Is it safe to use just the chippers in a dado stack?
No. The chippers are designed to do just that — chip out the middle of a groove being cut on either side by both outside blades.
Some dado stacks come with instructions that state not to use the chippers without both blades, example from Freud, sixth bullet point from bottom: "Always use both outside blades of the dado set. Never use the chippers by themselves or with only one outside blade."
It may be the case that all dado stacks are only safe to use this way (and I strongly suspect this is the case) but that the instructions aren't as well written for all sets.... if, for example, your set doesn't explicitly say this.
In case it's not obvious for any future readers, the opposite is not the case — it is perfectly acceptable (and common practice) to run the outside blades by themselves, without any chippers, shims or other spacers in between. See both diagram and chart in this PDF from Diablo1.
The correct way to cut a needed groove using a dado set of any kind that can't cut it in a single operation is to use multiple passes. Generally you'll be able to cut once, then move the fence and run a second pass to get the width required2, but you can cut a channel of any width this way if you just keep going.
Alternatively, just use your router
This is bread and butter stuff for a router, and of course far safer3.
realize I could pick up a 5/32" router bit to make the cuts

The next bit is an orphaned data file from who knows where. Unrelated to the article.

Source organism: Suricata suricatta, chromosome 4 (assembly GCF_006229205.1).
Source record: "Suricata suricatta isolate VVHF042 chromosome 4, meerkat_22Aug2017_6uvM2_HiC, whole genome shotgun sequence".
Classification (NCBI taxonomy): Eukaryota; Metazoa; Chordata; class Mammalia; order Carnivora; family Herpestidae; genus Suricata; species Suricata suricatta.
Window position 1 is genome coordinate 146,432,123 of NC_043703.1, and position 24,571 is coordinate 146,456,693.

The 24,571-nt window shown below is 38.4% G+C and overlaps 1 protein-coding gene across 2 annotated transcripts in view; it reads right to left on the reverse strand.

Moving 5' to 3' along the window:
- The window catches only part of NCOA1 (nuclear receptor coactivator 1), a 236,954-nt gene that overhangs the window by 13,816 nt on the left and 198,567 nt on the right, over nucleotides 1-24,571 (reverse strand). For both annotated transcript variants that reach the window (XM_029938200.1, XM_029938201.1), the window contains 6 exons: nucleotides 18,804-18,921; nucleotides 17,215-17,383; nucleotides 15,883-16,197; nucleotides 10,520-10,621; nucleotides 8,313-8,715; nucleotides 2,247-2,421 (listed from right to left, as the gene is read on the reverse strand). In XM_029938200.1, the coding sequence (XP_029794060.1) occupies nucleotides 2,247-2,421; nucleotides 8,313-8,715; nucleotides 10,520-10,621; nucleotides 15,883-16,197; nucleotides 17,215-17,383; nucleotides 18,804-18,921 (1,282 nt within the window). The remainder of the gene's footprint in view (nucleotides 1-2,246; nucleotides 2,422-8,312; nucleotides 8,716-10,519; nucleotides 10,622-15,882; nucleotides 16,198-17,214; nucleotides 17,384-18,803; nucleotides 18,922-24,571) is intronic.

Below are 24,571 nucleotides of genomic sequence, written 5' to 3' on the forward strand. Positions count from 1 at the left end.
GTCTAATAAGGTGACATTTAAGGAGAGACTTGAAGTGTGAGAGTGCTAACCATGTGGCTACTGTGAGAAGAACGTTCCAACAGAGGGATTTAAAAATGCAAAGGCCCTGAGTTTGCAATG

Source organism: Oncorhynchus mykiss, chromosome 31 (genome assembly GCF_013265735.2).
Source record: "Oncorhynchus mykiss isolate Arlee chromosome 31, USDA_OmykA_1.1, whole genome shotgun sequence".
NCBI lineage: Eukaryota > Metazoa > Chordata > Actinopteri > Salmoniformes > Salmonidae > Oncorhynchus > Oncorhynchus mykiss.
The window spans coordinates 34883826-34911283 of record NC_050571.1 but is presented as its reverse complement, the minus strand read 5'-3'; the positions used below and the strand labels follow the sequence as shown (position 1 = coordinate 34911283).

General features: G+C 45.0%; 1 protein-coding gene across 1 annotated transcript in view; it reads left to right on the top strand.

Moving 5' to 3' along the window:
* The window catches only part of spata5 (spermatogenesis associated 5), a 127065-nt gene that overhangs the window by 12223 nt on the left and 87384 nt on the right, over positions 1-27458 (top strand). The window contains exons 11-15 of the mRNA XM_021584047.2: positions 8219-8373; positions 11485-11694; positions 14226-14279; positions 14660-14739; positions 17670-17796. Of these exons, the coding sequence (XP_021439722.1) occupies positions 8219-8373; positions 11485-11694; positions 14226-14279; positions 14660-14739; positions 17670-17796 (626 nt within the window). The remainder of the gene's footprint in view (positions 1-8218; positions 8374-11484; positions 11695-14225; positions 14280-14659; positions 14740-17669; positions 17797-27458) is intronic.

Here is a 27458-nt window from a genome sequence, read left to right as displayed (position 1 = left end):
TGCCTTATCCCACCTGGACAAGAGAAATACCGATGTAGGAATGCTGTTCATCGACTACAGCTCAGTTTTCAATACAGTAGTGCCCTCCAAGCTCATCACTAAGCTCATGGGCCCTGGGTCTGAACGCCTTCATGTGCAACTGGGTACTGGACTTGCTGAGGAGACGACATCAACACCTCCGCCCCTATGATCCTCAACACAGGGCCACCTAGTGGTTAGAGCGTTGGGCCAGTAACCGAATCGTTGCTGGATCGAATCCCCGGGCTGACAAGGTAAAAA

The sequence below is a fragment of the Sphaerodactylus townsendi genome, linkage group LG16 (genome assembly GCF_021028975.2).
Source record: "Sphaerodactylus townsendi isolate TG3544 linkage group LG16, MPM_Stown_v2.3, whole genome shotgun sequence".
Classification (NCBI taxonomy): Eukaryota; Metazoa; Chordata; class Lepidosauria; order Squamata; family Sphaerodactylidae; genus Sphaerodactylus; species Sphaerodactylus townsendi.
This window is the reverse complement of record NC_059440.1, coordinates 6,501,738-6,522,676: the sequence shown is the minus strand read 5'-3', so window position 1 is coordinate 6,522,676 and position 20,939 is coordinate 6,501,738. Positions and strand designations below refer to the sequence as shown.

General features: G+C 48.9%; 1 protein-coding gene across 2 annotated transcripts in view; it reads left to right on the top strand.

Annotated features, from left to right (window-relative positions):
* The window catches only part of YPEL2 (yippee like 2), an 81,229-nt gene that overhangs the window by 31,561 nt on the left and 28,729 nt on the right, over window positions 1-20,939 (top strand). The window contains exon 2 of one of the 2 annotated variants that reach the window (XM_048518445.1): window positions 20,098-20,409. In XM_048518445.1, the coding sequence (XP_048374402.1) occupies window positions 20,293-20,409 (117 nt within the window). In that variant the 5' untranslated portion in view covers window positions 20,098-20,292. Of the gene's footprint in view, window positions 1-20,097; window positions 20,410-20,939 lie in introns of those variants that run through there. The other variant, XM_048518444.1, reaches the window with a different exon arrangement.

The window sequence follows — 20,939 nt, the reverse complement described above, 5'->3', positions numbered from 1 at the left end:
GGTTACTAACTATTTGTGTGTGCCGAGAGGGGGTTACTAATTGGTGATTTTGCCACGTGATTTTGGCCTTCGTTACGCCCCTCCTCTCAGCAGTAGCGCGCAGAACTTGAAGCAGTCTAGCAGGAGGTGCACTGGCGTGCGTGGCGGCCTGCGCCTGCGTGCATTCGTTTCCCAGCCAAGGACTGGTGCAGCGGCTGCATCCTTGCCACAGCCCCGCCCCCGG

Although at first glance it seems very handy4 it's not required to have a router bit that matches your stock thickness, since a smaller bit can always cut a groove wider than itself via multiple passes.
but that would require making something of a jig to help get nice, straight cuts through the middle of the boards
No jig is required for this, at the most basic you just need to run your router along a straightedge.
If added security against wandering is required you can arrange a second straightedge parallel with the first. This doesn't take as long as you'd think, and once you've done it a couple of times it's something you can set up almost on autopilot (since the base itself is used to ensure spacing there's no measuring needed for that part of the setup).
1 Notice that it is implicit in this that both outside blades are fitted for all grooves wider than 1/4".
2 Rather than relying solely on the tape measure built into your saw or measuring manually from the blade to set the fence for the second cut scrap pieces should be run so you can dial it in; this should probably always be done, but it is vital where very tight tolerances are required.
3 Important reminder that dado stacks are considered so dangerous elsewhere in the world that in those markets they're actually banned from being fitted to table saws in commercial workshops. And furthermore, saws are deliberately fitted with short arbours that makes fitting one impossible.
4 While your router bit and stock may be the same size on paper, the reality might be quite different. The bit is likely to be dead on, but the stock could be way off (particularly with plywood, which not only can be over- or undersize, it can even vary in thickness place to place).